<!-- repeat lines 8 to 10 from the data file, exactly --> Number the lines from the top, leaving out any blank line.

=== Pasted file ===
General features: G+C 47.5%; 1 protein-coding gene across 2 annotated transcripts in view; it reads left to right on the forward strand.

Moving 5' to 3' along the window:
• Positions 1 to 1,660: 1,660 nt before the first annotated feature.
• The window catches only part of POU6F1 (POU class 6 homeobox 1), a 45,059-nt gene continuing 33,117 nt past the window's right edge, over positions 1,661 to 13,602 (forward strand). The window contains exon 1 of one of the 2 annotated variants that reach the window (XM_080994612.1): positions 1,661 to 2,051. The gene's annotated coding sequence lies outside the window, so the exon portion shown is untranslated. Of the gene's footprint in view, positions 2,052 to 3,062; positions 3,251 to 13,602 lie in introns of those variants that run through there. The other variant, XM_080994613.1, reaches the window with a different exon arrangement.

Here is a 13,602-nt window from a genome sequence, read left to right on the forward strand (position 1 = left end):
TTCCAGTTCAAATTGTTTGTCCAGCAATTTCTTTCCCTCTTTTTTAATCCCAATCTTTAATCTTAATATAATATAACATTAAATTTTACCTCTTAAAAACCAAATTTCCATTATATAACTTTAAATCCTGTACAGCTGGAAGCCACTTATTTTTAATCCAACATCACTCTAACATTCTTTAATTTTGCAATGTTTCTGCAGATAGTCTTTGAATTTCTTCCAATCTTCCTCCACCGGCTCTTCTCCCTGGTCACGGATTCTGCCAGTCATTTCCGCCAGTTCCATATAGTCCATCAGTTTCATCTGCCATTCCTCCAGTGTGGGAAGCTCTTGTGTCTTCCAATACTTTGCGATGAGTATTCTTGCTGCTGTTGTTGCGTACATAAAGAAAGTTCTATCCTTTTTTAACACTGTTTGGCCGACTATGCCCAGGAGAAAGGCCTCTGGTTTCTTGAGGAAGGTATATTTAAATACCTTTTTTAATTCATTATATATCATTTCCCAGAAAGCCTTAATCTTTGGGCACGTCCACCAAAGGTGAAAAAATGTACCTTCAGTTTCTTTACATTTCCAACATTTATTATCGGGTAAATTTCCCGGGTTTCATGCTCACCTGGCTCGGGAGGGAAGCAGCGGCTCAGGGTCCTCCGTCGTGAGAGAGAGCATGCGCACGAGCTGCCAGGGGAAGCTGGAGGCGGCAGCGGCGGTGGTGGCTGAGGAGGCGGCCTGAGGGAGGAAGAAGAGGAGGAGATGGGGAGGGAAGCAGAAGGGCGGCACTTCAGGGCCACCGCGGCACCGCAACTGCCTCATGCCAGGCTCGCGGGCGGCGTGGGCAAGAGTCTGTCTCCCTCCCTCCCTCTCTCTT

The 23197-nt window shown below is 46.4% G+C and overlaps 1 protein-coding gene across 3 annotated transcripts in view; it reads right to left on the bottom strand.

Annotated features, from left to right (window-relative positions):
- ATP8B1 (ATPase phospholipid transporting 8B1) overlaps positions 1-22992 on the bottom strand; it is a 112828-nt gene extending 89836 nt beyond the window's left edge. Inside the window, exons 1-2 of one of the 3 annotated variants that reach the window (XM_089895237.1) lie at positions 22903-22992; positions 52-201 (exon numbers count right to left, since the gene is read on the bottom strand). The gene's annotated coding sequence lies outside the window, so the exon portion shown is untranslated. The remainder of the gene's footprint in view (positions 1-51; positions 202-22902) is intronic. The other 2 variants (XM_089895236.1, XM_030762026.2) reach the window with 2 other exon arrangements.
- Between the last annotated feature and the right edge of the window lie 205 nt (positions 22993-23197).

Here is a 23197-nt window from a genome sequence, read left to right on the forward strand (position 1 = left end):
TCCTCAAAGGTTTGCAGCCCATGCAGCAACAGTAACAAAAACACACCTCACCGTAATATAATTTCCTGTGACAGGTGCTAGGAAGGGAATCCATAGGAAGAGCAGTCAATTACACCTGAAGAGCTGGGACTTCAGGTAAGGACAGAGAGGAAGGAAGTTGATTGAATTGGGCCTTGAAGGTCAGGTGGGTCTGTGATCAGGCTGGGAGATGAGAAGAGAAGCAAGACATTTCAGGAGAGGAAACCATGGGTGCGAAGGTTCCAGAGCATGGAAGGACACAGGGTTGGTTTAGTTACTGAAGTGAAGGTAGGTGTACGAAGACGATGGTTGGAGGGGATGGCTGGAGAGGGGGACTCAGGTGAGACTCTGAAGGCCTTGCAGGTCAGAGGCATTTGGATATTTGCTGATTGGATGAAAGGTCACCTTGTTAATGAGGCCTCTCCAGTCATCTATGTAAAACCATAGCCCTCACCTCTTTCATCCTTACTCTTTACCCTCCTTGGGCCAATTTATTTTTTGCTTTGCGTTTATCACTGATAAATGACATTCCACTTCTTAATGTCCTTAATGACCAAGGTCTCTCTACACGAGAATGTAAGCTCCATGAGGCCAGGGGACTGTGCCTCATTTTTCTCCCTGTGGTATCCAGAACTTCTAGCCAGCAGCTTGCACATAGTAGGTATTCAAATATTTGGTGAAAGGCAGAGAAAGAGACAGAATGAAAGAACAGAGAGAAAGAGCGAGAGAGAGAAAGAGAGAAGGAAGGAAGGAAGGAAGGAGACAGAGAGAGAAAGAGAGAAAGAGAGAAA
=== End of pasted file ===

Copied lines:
Annotated features, from left to right (window-relative positions):
- ATP8B1 (ATPase phospholipid transporting 8B1) overlaps positions 1-22992 on the bottom strand; it is a 112828-nt gene extending 89836 nt beyond the window's left edge. Inside the window, exons 1-2 of one of the 3 annotated variants that reach the window (XM_089895237.1) lie at positions 22903-22992; positions 52-201 (exon numbers count right to left, since the gene is read on the bottom strand). The gene's annotated coding sequence lies outside the window, so the exon portion shown is untranslated. The remainder of the gene's footprint in view (positions 1-51; positions 202-22902) is intronic. The other 2 variants (XM_089895236.1, XM_030762026.2) reach the window with 2 other exon arrangements.
- Between the last annotated feature and the right edge of the window lie 205 nt (positions 22993-23197).